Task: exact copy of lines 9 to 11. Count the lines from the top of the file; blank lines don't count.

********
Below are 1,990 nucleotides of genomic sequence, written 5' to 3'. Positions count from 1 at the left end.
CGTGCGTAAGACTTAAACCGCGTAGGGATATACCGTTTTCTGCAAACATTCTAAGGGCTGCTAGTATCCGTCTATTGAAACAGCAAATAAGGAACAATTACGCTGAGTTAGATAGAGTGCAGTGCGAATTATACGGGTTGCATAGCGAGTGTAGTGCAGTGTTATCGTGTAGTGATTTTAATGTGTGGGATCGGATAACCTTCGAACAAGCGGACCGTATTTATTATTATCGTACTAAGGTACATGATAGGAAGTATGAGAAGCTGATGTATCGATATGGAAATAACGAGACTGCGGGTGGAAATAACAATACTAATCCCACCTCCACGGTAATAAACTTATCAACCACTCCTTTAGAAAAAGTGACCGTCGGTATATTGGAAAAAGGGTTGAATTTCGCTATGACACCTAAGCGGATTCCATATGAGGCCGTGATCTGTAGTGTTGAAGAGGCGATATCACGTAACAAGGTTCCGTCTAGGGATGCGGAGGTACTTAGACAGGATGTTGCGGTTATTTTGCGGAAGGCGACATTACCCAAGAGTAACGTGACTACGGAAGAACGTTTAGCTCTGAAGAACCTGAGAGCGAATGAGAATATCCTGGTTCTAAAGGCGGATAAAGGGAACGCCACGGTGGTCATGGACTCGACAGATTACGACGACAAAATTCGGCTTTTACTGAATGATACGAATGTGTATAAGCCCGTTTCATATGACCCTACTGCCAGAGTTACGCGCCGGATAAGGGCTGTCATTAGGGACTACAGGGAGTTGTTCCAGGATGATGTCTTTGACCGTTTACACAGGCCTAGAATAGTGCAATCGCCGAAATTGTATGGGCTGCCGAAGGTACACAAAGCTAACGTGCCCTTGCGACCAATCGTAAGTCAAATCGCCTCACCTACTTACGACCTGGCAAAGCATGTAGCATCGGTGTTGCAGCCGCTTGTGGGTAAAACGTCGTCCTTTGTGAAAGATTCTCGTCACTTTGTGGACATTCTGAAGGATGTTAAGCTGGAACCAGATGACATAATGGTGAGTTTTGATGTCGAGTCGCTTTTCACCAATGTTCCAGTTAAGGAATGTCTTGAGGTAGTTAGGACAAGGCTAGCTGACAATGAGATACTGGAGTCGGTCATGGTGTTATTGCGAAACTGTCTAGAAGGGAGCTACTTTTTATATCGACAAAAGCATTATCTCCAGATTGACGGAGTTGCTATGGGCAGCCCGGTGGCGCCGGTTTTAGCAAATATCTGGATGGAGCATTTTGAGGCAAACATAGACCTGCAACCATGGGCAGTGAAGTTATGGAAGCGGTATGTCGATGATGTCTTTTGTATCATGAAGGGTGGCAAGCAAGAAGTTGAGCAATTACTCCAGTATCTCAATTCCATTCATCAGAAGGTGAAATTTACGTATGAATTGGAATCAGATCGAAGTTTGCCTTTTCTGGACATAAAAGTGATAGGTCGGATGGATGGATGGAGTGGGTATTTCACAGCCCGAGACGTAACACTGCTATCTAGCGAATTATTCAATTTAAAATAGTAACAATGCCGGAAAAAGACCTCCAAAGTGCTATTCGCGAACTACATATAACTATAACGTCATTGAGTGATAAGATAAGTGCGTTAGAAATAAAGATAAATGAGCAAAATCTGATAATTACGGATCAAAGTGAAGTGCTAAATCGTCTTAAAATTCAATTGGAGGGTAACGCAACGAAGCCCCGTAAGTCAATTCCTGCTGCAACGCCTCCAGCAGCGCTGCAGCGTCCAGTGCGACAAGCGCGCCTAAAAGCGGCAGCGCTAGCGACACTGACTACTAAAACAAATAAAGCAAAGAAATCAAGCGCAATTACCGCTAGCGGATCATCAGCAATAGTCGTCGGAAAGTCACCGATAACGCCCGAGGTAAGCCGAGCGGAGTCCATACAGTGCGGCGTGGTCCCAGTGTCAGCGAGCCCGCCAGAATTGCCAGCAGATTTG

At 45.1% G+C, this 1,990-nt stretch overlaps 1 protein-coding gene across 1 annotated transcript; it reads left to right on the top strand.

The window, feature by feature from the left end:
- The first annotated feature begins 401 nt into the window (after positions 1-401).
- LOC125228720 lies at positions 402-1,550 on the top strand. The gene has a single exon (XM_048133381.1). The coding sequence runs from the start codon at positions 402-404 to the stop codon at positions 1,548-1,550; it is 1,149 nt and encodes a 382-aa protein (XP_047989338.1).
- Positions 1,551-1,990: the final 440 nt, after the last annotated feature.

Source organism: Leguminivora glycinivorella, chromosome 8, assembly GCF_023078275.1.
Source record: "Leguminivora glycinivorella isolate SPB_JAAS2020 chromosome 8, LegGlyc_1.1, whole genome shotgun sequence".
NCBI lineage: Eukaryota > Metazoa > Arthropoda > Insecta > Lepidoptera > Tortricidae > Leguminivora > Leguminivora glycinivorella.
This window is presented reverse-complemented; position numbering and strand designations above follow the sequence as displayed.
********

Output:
Source record: "Leguminivora glycinivorella isolate SPB_JAAS2020 chromosome 8, LegGlyc_1.1, whole genome shotgun sequence".
NCBI lineage: Eukaryota > Metazoa > Arthropoda > Insecta > Lepidoptera > Tortricidae > Leguminivora > Leguminivora glycinivorella.
This window is presented reverse-complemented; position numbering and strand designations above follow the sequence as displayed.